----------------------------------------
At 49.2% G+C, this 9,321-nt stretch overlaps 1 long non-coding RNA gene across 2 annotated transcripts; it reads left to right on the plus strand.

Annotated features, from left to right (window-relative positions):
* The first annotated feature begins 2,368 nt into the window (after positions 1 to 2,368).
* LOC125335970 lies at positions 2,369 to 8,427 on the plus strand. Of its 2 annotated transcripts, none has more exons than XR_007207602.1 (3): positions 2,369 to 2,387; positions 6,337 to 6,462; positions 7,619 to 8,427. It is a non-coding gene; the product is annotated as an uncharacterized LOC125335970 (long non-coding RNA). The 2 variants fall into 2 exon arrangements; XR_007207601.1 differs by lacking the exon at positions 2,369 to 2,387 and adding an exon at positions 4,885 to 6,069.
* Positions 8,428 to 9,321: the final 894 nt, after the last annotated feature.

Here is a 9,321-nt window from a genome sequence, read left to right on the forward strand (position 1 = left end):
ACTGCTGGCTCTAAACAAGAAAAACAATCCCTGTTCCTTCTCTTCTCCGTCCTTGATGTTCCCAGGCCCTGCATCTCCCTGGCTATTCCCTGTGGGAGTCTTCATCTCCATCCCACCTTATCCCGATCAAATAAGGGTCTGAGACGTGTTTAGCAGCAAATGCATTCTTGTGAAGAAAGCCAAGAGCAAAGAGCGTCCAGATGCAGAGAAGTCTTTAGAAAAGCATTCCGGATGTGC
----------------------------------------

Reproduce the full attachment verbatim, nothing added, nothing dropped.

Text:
At 49.2% G+C, this 9,321-nt stretch overlaps 1 long non-coding RNA gene across 2 annotated transcripts; it reads left to right on the plus strand.

Annotated features, from left to right (window-relative positions):
* The first annotated feature begins 2,368 nt into the window (after positions 1 to 2,368).
* LOC125335970 lies at positions 2,369 to 8,427 on the plus strand. Of its 2 annotated transcripts, none has more exons than XR_007207602.1 (3): positions 2,369 to 2,387; positions 6,337 to 6,462; positions 7,619 to 8,427. It is a non-coding gene; the product is annotated as an uncharacterized LOC125335970 (long non-coding RNA). The 2 variants fall into 2 exon arrangements; XR_007207601.1 differs by lacking the exon at positions 2,369 to 2,387 and adding an exon at positions 4,885 to 6,069.
* Positions 8,428 to 9,321: the final 894 nt, after the last annotated feature.

Here is a 9,321-nt window from a genome sequence, read left to right on the forward strand (position 1 = left end):
ACTGCTGGCTCTAAACAAGAAAAACAATCCCTGTTCCTTCTCTTCTCCGTCCTTGATGTTCCCAGGCCCTGCATCTCCCTGGCTATTCCCTGTGGGAGTCTTCATCTCCATCCCACCTTATCCCGATCAAATAAGGGTCTGAGACGTGTTTAGCAGCAAATGCATTCTTGTGAAGAAAGCCAAGAGCAAAGAGCGTCCAGATGCAGAGAAGTCTTTAGAAAAGCATTCCGGATGTGC